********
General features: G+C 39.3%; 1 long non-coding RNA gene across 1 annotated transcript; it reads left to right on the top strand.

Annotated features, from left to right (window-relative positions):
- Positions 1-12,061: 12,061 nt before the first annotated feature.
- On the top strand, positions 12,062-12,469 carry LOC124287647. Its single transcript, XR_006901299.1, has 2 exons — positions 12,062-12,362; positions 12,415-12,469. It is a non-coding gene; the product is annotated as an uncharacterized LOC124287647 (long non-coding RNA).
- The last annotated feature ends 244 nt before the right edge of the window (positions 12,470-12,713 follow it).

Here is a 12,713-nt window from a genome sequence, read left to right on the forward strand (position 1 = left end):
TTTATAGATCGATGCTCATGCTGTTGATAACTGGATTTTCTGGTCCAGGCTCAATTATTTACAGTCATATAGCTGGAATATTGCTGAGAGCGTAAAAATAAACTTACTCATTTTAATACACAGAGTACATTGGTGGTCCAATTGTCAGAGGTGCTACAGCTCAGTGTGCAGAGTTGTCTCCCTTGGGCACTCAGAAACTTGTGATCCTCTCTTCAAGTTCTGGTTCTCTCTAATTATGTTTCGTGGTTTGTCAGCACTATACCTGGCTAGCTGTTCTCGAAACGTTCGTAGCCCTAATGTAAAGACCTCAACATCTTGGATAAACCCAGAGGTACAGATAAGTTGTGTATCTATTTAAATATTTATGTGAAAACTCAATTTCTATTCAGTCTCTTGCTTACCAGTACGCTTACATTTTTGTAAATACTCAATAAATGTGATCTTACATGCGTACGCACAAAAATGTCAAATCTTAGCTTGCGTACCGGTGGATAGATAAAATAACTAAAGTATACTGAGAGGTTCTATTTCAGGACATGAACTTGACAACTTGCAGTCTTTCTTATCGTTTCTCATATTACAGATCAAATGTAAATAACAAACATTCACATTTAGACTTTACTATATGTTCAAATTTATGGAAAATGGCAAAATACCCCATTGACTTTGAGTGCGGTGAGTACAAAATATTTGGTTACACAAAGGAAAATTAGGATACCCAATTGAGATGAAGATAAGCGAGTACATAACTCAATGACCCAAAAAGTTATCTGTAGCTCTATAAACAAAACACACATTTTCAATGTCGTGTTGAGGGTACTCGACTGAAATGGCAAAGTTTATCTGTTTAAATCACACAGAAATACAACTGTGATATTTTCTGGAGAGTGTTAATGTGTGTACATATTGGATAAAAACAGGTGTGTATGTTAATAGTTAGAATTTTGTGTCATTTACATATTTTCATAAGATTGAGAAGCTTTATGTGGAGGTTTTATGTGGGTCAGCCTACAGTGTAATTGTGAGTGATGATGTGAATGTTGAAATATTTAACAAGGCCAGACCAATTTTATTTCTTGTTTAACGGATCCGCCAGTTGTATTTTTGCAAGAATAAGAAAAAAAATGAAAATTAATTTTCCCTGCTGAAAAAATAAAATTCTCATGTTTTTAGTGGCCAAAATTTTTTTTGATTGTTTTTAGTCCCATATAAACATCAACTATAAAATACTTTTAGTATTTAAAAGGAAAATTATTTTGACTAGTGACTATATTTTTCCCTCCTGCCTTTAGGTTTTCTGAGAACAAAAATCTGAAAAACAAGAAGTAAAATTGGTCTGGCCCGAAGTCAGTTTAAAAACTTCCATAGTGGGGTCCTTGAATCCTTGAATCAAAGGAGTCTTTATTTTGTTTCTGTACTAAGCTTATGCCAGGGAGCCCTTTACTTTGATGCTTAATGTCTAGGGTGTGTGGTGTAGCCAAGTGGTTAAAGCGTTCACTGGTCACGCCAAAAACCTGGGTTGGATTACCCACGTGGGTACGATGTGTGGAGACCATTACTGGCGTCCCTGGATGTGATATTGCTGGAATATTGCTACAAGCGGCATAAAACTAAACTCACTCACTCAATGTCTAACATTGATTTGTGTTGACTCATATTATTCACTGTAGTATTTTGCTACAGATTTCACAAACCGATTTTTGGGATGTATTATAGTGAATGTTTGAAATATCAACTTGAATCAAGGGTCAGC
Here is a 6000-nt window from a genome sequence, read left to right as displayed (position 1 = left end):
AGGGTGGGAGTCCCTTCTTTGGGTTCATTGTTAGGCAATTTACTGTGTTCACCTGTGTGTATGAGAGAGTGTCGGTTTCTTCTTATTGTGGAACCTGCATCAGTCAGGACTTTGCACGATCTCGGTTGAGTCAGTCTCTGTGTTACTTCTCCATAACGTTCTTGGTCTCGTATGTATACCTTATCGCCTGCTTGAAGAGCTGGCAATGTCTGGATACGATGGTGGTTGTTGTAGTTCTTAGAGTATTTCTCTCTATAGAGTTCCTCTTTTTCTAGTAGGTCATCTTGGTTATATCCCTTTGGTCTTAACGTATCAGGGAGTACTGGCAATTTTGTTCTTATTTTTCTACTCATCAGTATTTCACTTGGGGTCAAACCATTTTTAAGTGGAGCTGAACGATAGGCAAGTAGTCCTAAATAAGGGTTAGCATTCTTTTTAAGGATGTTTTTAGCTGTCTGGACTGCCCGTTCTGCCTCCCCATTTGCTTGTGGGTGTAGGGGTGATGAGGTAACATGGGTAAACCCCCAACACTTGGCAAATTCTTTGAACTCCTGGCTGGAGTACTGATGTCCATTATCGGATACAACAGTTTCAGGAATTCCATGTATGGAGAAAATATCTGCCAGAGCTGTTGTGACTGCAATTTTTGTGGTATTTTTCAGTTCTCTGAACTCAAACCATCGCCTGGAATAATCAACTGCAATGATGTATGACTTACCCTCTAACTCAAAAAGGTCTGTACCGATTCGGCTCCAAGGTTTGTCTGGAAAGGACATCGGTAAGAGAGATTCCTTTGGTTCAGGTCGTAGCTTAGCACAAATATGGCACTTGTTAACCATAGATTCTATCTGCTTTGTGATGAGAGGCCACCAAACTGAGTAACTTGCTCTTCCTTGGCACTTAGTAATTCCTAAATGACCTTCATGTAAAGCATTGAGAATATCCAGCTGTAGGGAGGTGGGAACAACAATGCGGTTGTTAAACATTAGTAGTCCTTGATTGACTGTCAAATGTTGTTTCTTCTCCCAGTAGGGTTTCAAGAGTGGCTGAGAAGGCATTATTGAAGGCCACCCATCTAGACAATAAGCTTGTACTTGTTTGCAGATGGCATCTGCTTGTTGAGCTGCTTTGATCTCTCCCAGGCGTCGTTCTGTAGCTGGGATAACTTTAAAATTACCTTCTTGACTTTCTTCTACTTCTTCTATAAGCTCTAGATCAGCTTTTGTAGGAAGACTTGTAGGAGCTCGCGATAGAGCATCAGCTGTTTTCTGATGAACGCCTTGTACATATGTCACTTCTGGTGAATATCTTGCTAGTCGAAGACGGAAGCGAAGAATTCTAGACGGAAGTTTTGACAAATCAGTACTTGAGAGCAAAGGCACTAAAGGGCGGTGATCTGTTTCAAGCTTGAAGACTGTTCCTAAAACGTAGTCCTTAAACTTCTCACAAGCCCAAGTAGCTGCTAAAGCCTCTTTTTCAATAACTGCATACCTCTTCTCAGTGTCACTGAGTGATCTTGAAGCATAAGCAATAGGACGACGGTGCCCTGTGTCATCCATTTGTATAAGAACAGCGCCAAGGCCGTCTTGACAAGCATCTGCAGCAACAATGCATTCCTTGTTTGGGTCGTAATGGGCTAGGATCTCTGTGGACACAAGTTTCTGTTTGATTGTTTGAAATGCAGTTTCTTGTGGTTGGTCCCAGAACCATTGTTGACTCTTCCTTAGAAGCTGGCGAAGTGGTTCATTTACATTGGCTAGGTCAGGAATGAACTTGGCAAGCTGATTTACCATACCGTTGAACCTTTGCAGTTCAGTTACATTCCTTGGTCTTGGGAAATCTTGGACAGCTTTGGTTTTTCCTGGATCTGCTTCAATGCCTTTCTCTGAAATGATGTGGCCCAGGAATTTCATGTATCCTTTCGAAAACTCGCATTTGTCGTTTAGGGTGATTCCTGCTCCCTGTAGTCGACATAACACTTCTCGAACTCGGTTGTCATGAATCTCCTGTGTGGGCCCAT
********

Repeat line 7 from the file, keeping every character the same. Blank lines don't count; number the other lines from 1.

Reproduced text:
TTTATAGATCGATGCTCATGCTGTTGATAACTGGATTTTCTGGTCCAGGCTCAATTATTTACAGTCATATAGCTGGAATATTGCTGAGAGCGTAAAAATAAACTTACTCATTTTAATACACAGAGTACATTGGTGGTCCAATTGTCAGAGGTGCTACAGCTCAGTGTGCAGAGTTGTCTCCCTTGGGCACTCAGAAACTTGTGATCCTCTCTTCAAGTTCTGGTTCTCTCTAATTATGTTTCGTGGTTTGTCAGCACTATACCTGGCTAGCTGTTCTCGAAACGTTCGTAGCCCTAATGTAAAGACCTCAACATCTTGGATAAACCCAGAGGTACAGATAAGTTGTGTATCTATTTAAATATTTATGTGAAAACTCAATTTCTATTCAGTCTCTTGCTTACCAGTACGCTTACATTTTTGTAAATACTCAATAAATGTGATCTTACATGCGTACGCACAAAAATGTCAAATCTTAGCTTGCGTACCGGTGGATAGATAAAATAACTAAAGTATACTGAGAGGTTCTATTTCAGGACATGAACTTGACAACTTGCAGTCTTTCTTATCGTTTCTCATATTACAGATCAAATGTAAATAACAAACATTCACATTTAGACTTTACTATATGTTCAAATTTATGGAAAATGGCAAAATACCCCATTGACTTTGAGTGCGGTGAGTACAAAATATTTGGTTACACAAAGGAAAATTAGGATACCCAATTGAGATGAAGATAAGCGAGTACATAACTCAATGACCCAAAAAGTTATCTGTAGCTCTATAAACAAAACACACATTTTCAATGTCGTGTTGAGGGTACTCGACTGAAATGGCAAAGTTTATCTGTTTAAATCACACAGAAATACAACTGTGATATTTTCTGGAGAGTGTTAATGTGTGTACATATTGGATAAAAACAGGTGTGTATGTTAATAGTTAGAATTTTGTGTCATTTACATATTTTCATAAGATTGAGAAGCTTTATGTGGAGGTTTTATGTGGGTCAGCCTACAGTGTAATTGTGAGTGATGATGTGAATGTTGAAATATTTAACAAGGCCAGACCAATTTTATTTCTTGTTTAACGGATCCGCCAGTTGTATTTTTGCAAGAATAAGAAAAAAAATGAAAATTAATTTTCCCTGCTGAAAAAATAAAATTCTCATGTTTTTAGTGGCCAAAATTTTTTTTGATTGTTTTTAGTCCCATATAAACATCAACTATAAAATACTTTTAGTATTTAAAAGGAAAATTATTTTGACTAGTGACTATATTTTTCCCTCCTGCCTTTAGGTTTTCTGAGAACAAAAATCTGAAAAACAAGAAGTAAAATTGGTCTGGCCCGAAGTCAGTTTAAAAACTTCCATAGTGGGGTCCTTGAATCCTTGAATCAAAGGAGTCTTTATTTTGTTTCTGTACTAAGCTTATGCCAGGGAGCCCTTTACTTTGATGCTTAATGTCTAGGGTGTGTGGTGTAGCCAAGTGGTTAAAGCGTTCACTGGTCACGCCAAAAACCTGGGTTGGATTACCCACGTGGGTACGATGTGTGGAGACCATTACTGGCGTCCCTGGATGTGATATTGCTGGAATATTGCTACAAGCGGCATAAAACTAAACTCACTCACTCAATGTCTAACATTGATTTGTGTTGACTCATATTATTCACTGTAGTATTTTGCTACAGATTTCACAAACCGATTTTTGGGATGTATTATAGTGAATGTTTGAAATATCAACTTGAATCAAGGGTCAGC